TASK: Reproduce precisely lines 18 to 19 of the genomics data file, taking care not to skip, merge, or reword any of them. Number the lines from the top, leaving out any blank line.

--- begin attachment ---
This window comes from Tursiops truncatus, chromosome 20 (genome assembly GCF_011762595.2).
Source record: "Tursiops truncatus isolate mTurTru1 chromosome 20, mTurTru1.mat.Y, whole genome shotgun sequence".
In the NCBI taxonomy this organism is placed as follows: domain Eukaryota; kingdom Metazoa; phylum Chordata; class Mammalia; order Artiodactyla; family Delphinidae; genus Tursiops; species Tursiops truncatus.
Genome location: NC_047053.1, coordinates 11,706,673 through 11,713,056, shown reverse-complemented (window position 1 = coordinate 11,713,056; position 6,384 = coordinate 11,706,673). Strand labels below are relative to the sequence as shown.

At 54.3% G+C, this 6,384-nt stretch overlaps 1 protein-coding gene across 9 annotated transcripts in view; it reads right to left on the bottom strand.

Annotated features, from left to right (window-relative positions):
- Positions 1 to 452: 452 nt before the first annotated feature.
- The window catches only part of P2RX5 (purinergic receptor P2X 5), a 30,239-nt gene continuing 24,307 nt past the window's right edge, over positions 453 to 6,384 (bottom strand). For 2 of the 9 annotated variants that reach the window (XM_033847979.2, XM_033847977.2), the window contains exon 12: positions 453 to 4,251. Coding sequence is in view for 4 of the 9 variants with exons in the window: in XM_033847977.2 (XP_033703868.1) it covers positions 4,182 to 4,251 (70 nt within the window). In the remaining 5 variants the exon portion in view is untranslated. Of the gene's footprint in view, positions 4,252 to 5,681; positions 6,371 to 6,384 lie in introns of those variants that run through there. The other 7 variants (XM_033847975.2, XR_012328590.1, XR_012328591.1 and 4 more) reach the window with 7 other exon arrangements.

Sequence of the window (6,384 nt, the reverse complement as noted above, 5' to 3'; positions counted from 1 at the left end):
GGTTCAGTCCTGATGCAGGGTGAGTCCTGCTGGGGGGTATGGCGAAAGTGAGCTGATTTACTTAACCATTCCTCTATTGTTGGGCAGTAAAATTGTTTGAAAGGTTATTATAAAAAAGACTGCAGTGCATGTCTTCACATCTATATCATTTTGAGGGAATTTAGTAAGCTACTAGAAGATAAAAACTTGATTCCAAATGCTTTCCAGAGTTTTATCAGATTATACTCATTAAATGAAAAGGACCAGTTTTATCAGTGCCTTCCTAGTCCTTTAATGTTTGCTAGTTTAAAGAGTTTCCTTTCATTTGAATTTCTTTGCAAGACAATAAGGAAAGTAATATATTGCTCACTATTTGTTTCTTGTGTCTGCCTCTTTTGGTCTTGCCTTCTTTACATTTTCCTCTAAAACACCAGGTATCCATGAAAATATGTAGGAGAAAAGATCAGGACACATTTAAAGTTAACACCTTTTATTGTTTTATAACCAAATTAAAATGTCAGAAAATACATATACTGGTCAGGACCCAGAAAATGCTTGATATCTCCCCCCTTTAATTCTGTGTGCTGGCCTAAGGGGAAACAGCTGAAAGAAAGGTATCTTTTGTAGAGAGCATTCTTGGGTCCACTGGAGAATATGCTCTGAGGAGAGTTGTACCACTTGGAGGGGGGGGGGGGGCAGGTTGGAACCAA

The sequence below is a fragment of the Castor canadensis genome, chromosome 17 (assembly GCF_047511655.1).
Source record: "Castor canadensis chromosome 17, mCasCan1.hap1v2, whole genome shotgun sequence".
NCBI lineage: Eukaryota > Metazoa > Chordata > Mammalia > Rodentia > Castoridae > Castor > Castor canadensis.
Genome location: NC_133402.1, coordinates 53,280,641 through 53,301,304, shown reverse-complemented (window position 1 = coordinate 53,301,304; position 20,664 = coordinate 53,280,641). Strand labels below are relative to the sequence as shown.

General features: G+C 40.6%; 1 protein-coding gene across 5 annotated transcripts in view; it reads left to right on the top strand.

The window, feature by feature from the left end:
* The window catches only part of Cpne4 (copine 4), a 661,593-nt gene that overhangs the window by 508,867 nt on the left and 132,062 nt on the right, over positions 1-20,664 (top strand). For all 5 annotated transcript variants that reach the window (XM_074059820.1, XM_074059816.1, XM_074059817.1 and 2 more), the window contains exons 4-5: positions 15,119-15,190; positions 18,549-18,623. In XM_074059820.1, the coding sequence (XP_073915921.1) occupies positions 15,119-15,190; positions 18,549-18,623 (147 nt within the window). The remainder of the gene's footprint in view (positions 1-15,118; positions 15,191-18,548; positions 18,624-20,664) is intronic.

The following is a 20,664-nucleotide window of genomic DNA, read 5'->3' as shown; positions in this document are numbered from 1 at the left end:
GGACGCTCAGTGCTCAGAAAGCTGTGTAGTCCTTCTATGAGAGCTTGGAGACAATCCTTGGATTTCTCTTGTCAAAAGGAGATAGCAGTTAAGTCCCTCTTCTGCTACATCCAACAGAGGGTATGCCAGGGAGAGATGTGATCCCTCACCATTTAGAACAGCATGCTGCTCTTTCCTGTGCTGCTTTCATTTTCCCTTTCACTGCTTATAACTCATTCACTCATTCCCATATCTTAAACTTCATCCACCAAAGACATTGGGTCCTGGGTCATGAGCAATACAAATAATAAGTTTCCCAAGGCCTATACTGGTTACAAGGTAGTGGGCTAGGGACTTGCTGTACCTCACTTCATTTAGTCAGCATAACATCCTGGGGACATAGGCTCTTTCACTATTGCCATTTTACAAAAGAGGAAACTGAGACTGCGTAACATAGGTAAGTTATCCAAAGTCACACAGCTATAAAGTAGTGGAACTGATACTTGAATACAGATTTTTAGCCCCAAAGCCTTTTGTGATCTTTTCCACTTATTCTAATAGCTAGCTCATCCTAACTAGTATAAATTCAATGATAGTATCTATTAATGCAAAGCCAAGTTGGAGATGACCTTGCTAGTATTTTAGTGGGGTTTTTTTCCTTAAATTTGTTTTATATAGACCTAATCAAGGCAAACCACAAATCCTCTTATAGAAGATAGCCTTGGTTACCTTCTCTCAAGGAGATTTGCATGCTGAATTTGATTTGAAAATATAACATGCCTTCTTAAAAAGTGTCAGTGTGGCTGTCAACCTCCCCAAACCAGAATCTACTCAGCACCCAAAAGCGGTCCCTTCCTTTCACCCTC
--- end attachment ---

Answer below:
The following is a 20,664-nucleotide window of genomic DNA, read 5'->3' as shown; positions in this document are numbered from 1 at the left end:
GGACGCTCAGTGCTCAGAAAGCTGTGTAGTCCTTCTATGAGAGCTTGGAGACAATCCTTGGATTTCTCTTGTCAAAAGGAGATAGCAGTTAAGTCCCTCTTCTGCTACATCCAACAGAGGGTATGCCAGGGAGAGATGTGATCCCTCACCATTTAGAACAGCATGCTGCTCTTTCCTGTGCTGCTTTCATTTTCCCTTTCACTGCTTATAACTCATTCACTCATTCCCATATCTTAAACTTCATCCACCAAAGACATTGGGTCCTGGGTCATGAGCAATACAAATAATAAGTTTCCCAAGGCCTATACTGGTTACAAGGTAGTGGGCTAGGGACTTGCTGTACCTCACTTCATTTAGTCAGCATAACATCCTGGGGACATAGGCTCTTTCACTATTGCCATTTTACAAAAGAGGAAACTGAGACTGCGTAACATAGGTAAGTTATCCAAAGTCACACAGCTATAAAGTAGTGGAACTGATACTTGAATACAGATTTTTAGCCCCAAAGCCTTTTGTGATCTTTTCCACTTATTCTAATAGCTAGCTCATCCTAACTAGTATAAATTCAATGATAGTATCTATTAATGCAAAGCCAAGTTGGAGATGACCTTGCTAGTATTTTAGTGGGGTTTTTTTCCTTAAATTTGTTTTATATAGACCTAATCAAGGCAAACCACAAATCCTCTTATAGAAGATAGCCTTGGTTACCTTCTCTCAAGGAGATTTGCATGCTGAATTTGATTTGAAAATATAACATGCCTTCTTAAAAAGTGTCAGTGTGGCTGTCAACCTCCCCAAACCAGAATCTACTCAGCACCCAAAAGCGGTCCCTTCCTTTCACCCTC